Debate of the week – visionary Brexit
The UUP campaigned for Remain but have chosen to take a positive approach to Brexit.
Other parties, such as the SDLP and Sinn Fein, have been keen to support legal challenges or generally remain opposed to the EU referendum result but, as Stormont resumed after summer recess, the Ulster Unionists unveiled their policy paper, A Vision for Northern Ireland outside the EU.
Armed with their 12-page document, the party – via new MLA Steve Aiken – tabled the following Private Members’ Motion this Monday:
That this Assembly, in the light of the referendum decision by the United Kingdom to leave the European Union, endorses and adopts the approach contained in 'A Vision for Northern Ireland outside the EU', published by the Ulster Unionist Party.
The debate contained plenty of yah-boo-sucks about winning and losing (referendums, elections, whatever) and other Northern Irish political tropes – remarkably, Sinn Fein said they wanted a United Ireland – but we will ignore those and instead review some of the less sweeping details about the future of NI.
The paper itself states that the Executive must provide “urgent, comprehensive, coherent action by delivering a specific vision of post-Brexit NI, plan and create a “Brexit War Room” to identify the best local policy options and priorities and deliver them during the negotiations in the next few years, and define the key demands NI has of both Westminster and the EU itself.
It also puts forward the 10 asks the UUP has identified as most important:
1. Infrastructure investment to be trebled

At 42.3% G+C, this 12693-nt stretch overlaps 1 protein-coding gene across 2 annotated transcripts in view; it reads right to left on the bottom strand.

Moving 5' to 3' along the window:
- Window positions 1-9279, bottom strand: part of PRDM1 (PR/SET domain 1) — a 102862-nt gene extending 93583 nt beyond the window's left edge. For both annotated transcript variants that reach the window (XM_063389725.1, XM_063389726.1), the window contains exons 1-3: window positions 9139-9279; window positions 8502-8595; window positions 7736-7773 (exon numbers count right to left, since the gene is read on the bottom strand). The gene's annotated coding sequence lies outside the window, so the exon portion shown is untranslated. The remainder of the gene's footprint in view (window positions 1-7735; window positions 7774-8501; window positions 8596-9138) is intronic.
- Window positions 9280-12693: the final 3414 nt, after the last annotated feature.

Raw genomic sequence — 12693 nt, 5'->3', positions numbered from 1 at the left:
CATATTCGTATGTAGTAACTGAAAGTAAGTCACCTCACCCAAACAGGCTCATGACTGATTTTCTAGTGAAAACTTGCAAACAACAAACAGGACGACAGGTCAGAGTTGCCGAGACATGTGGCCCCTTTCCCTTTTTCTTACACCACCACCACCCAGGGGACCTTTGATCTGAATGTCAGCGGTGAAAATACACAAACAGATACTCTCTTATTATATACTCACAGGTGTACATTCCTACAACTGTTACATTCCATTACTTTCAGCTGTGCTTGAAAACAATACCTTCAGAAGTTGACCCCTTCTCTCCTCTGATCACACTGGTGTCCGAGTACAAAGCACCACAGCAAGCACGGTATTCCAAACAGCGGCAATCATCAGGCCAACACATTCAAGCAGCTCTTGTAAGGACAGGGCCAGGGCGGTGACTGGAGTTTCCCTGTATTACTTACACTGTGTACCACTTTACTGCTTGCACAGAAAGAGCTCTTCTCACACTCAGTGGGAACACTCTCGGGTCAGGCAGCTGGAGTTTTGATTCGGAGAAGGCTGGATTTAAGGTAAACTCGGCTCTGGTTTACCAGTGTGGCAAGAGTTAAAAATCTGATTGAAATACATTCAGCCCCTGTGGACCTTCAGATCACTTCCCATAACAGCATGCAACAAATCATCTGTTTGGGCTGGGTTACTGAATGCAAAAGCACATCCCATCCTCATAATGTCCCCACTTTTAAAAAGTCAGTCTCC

2. A Northern Ireland wide Enterprise Zone
3. A step change in education and skills
4. Financial guarantees for those losing EU funding
5. Enhanced investment in Research & Development and Innovation
6. Safeguards for the Common Travel Area
7. No “hard border” at Great Britain’s ports and airports
8. Unfettered access to the EU’s Single Market
9. Clarity regarding non-EU commitments that will still apply post Brexit
10. A Peace Centre at the Crumlin Road Courthouse site.
Mr Aiken said planning is essential, that article 50 could be triggered as early as January, and that other devolved governments have already started making plans – citing Scotland’s already earmarked £100m stimulus package, while in NI there is a “vacuum”.
He identified a number of problems facing the NI economy in the near future but said he did not want to be negative, and wants “to build a more positive vision”, saying there is a strong case to make Northern Ireland an enterprise zone as it will sit on the border “between two great economic groupings”.
Christopher Stalford, of the DUP, said these plans “are largely uncosted, untested ideas that they know they will not be able to pay for” and criticised calls to use quantitative easing to pay for some of the measures, including infrastructure spending.
Former Education Minister and Sinn Fein MLA John O’Dowd said local farmers will be at significant risk outside the EU, as “agrifood and the agricultural industries need European labour”, meaning that NI will have to sign up to matters like freedom of movement, and to European trading arrangements, before questioning what Brexit then amounts to.
The SDLP’s Claire Hanna said that, while her party has not accepted Brexit, they share some of the concerns raised by the UUP – adding that “it is not in the SDLP's nature to be obstructionist”. Addressing some of the points in the paper, she said: